Exclusion Criteria:

  • Antiretroviral medications within 90 days prior to study entry
  • AIDS diagnosis, including CD4 count of less than 200 cells/mm3
  • Cervicitis, bacterial vaginosis, trichomoniasis, or symptomatic vaginal candidiasis within 90 days prior to study entry. Participants with any of these infections within 90 days prior to study entry are not excluded if they have received appropriate treatment and have documented resolution of the infection.
  • Acute or history of pelvic inflammatory disease, chlamydia, or gonorrhea in the year prior to study entry
  • Abnormal Pap smear requiring treatment in the year prior to study entry
  • History of ectopic pregnancy or a condition that would predispose the participant to ectopic pregnancy
  • Known uterine anomaly, including fibroids
  • Known or suspected breast cancer
  • Acute liver disease or liver tumor
  • Have previously inserted IUD that has not been removed
  • Fungal infection in the genitals
  • Genital bleeding of unknown cause
  • Endometritis or infected abortion within 90 days of study entry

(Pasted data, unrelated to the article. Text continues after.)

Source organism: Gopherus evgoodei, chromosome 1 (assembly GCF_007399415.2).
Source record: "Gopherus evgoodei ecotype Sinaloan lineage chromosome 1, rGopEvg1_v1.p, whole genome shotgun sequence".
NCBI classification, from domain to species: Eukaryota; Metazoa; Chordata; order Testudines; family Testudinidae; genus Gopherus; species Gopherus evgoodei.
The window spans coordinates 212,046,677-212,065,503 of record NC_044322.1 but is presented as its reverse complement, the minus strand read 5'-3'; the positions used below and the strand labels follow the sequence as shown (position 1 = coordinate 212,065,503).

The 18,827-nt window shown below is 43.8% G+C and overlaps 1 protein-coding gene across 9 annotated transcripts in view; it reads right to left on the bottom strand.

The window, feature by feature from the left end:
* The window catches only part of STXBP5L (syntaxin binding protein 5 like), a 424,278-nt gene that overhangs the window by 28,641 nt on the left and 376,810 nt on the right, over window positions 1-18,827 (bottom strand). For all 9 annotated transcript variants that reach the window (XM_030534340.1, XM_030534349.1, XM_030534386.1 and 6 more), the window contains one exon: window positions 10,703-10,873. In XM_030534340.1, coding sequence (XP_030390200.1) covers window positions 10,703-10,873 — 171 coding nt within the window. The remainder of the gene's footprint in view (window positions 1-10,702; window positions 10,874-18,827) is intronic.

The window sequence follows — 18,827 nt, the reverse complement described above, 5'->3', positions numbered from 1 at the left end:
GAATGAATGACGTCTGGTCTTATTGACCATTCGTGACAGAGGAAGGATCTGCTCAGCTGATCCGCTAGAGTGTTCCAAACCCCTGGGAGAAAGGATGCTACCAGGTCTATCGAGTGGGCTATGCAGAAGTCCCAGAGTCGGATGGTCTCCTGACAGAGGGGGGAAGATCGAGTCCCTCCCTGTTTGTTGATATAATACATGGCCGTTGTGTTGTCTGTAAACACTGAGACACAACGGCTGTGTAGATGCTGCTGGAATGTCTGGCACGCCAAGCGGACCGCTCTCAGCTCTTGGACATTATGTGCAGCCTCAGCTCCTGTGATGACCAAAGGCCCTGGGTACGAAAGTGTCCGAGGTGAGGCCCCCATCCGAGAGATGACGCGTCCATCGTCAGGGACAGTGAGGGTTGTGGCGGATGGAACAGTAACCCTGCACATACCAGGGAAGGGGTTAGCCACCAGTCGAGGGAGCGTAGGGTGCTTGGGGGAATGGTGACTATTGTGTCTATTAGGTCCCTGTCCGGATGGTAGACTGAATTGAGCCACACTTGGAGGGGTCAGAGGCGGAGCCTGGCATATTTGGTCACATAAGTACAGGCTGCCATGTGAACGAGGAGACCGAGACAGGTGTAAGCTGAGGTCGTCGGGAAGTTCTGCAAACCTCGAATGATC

• Known allergy or hypersensitivity to any component of the IUD used in this study
  • Current drug or alcohol abuse that, in the opinion of the investigator, may interfere with the study
  • Serious infection or other serious medical illness that is potentially life threatening and requires systemic therapy or hospitalization within 14 days of study entry
  • Use of etonogestrel and ethinyl estradiol vaginal ring (NuvaRing) within 30 days prior to study entry
  • Medroxyprogesterone acetate within 90 days prior to study entry
  • Pregnant or breastfeeding
Female
18 Years and older
No
Contact information is only displayed when the study is recruiting subjects
United States,   Puerto Rico
 
NCT00096694
A5205, 10187, ACTG A5205
Not Provided
National Institute of Allergy and Infectious Diseases (NIAID)
National Institute of Allergy and Infectious Diseases (NIAID)
Not Provided
Study Chair: E. Milu Kojic, MD Department of Immunology/Infectious Disease, The Miriam Hospital
National Institute of Allergy and Infectious Diseases (NIAID)
May 2012

ICMJE     Data element required by the International Committee of Medical Journal Editors and the World Health Organization ICTRP